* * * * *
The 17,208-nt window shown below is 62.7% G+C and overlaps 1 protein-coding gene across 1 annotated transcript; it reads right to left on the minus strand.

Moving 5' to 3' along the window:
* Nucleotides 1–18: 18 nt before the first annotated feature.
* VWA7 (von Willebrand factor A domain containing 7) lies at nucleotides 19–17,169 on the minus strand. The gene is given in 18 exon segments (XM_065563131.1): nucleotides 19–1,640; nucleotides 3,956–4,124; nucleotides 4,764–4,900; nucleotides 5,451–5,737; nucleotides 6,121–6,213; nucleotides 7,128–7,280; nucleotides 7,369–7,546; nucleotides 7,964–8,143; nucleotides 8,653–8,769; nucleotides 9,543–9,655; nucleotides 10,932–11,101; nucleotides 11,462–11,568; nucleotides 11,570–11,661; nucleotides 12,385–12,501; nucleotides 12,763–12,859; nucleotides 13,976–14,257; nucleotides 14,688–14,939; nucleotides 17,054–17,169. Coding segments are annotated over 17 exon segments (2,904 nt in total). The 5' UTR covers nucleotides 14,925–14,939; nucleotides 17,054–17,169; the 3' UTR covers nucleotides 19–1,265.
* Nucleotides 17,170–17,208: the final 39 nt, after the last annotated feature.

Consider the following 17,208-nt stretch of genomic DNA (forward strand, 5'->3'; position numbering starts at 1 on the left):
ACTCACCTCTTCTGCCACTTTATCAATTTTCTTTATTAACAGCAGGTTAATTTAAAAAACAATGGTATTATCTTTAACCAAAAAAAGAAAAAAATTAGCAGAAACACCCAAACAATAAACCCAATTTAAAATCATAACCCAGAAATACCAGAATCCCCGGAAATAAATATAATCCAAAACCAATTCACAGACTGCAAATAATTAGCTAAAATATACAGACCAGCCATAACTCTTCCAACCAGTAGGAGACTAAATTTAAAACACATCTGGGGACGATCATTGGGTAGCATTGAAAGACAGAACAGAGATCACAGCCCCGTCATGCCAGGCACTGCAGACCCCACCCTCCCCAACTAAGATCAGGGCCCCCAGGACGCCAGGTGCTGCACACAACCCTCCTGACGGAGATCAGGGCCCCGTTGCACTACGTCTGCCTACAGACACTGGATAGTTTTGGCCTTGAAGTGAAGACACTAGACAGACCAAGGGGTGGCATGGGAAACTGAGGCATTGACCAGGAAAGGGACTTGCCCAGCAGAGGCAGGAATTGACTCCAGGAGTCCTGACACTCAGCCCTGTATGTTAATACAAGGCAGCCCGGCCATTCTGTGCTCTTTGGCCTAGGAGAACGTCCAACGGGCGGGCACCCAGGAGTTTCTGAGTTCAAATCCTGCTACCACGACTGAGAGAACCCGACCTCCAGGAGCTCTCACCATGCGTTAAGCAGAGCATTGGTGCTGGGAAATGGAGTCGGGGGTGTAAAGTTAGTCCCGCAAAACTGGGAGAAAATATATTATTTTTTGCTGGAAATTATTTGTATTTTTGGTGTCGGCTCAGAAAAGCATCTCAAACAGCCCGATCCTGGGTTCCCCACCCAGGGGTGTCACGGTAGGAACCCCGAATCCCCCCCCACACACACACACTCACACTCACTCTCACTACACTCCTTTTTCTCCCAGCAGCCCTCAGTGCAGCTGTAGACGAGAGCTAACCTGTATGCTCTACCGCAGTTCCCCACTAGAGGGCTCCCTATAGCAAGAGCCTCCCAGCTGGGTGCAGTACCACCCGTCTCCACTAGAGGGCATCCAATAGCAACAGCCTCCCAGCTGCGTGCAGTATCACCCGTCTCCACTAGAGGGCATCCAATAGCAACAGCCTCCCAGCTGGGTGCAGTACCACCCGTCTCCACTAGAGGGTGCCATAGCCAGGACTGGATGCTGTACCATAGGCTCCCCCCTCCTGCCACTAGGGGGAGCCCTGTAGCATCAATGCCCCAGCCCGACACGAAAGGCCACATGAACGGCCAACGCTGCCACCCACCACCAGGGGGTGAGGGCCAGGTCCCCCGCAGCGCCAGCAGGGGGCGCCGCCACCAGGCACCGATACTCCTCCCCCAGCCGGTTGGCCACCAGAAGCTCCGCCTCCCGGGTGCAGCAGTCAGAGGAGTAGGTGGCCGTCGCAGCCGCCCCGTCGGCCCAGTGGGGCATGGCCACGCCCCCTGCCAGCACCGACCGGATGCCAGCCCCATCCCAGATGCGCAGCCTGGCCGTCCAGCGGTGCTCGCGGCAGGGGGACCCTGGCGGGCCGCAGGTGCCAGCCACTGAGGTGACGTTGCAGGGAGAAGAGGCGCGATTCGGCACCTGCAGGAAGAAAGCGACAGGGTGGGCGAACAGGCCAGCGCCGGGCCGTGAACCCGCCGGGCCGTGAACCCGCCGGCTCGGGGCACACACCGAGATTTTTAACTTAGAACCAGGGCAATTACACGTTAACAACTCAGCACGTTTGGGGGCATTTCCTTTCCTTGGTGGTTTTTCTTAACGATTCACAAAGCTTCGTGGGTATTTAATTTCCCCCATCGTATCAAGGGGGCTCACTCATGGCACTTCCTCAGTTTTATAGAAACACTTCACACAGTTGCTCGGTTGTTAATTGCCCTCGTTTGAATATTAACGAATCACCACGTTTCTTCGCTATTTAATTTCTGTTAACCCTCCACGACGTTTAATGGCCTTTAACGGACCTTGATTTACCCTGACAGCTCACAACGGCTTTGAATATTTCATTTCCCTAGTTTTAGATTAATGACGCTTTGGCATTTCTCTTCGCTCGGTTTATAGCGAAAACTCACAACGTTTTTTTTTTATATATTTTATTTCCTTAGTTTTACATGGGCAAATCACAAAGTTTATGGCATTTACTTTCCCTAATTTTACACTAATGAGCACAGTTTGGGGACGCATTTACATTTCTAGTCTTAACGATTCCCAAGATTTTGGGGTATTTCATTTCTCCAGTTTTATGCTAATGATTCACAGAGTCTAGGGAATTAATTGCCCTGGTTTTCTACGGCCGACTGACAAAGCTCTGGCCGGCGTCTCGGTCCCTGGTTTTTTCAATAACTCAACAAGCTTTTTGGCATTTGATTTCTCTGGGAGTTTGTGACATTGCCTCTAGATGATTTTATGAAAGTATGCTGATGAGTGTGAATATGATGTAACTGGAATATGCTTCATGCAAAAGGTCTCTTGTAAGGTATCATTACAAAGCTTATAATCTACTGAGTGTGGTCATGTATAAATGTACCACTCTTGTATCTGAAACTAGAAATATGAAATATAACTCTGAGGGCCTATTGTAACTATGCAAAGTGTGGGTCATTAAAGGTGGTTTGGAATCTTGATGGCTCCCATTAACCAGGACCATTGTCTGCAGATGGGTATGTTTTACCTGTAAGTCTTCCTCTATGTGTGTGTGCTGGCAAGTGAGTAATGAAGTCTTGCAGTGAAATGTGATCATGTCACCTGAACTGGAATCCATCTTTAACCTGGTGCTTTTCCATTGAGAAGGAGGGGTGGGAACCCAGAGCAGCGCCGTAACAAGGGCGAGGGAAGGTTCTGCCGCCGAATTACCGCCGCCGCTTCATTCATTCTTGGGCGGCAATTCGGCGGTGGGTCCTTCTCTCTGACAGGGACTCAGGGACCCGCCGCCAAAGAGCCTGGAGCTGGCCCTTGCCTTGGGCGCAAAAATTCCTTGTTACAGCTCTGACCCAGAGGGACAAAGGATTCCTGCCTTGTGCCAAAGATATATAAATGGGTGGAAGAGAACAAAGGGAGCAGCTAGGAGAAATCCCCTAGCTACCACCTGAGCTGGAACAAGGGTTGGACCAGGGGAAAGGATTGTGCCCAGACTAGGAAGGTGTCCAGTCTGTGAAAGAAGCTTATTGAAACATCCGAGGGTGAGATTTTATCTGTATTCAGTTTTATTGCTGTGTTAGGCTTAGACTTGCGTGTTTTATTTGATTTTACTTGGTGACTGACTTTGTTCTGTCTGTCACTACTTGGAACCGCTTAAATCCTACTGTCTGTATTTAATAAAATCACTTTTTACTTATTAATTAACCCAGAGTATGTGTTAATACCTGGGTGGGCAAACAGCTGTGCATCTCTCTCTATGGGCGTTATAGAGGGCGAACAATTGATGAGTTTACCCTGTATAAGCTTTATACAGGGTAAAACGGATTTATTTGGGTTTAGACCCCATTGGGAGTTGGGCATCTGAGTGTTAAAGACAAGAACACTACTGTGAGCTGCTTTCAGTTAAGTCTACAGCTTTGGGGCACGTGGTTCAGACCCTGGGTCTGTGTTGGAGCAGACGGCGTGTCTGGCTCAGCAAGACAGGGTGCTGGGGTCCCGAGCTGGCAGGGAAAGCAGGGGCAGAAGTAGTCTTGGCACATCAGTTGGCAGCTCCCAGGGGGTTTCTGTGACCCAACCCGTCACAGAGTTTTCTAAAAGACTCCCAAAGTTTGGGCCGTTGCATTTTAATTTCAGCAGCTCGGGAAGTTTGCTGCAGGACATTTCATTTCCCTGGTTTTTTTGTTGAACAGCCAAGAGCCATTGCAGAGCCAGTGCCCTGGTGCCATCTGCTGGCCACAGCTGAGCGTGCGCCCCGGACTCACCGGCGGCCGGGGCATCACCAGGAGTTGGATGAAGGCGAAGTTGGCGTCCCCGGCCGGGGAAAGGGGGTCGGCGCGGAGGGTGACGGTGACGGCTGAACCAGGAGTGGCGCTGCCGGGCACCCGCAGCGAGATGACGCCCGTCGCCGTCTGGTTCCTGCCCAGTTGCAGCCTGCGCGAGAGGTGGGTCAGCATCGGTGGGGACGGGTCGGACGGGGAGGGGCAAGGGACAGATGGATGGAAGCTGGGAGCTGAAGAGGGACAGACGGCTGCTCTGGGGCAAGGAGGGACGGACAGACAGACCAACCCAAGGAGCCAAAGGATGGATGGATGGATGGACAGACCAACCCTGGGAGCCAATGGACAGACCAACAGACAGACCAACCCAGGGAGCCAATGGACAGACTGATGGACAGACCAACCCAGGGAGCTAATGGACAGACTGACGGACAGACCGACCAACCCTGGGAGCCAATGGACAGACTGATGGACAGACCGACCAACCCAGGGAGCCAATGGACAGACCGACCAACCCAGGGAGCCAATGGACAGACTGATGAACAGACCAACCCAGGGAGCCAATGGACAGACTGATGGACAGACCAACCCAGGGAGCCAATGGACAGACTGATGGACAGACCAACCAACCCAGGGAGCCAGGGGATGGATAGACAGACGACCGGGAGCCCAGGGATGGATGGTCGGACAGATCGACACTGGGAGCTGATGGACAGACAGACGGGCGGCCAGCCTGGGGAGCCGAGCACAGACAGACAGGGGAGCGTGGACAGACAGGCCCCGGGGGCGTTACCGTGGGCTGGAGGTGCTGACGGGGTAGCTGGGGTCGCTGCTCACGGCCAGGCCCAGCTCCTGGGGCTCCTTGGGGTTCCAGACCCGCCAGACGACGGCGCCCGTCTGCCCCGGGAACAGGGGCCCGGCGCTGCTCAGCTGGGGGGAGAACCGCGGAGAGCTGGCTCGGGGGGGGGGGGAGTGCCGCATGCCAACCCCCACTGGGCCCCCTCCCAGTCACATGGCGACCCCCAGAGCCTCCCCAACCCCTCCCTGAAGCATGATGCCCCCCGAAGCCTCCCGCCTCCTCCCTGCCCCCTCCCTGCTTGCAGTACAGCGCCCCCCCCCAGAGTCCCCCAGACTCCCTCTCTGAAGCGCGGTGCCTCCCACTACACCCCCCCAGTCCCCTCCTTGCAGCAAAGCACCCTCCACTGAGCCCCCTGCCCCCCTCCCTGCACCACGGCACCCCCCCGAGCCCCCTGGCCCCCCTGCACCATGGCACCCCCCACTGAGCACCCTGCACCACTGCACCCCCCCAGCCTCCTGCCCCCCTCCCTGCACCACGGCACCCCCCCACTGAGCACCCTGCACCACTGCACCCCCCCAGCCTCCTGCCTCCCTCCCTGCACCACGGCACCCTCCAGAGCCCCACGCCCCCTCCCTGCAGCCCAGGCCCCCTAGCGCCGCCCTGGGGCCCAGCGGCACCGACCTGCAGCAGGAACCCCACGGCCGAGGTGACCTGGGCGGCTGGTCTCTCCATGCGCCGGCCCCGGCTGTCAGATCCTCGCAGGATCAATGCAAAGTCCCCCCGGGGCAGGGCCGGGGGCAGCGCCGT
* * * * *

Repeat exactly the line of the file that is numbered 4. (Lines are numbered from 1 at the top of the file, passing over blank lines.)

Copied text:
* VWA7 (von Willebrand factor A domain containing 7) lies at nucleotides 19–17,169 on the minus strand. The gene is given in 18 exon segments (XM_065563131.1): nucleotides 19–1,640; nucleotides 3,956–4,124; nucleotides 4,764–4,900; nucleotides 5,451–5,737; nucleotides 6,121–6,213; nucleotides 7,128–7,280; nucleotides 7,369–7,546; nucleotides 7,964–8,143; nucleotides 8,653–8,769; nucleotides 9,543–9,655; nucleotides 10,932–11,101; nucleotides 11,462–11,568; nucleotides 11,570–11,661; nucleotides 12,385–12,501; nucleotides 12,763–12,859; nucleotides 13,976–14,257; nucleotides 14,688–14,939; nucleotides 17,054–17,169. Coding segments are annotated over 17 exon segments (2,904 nt in total). The 5' UTR covers nucleotides 14,925–14,939; nucleotides 17,054–17,169; the 3' UTR covers nucleotides 19–1,265.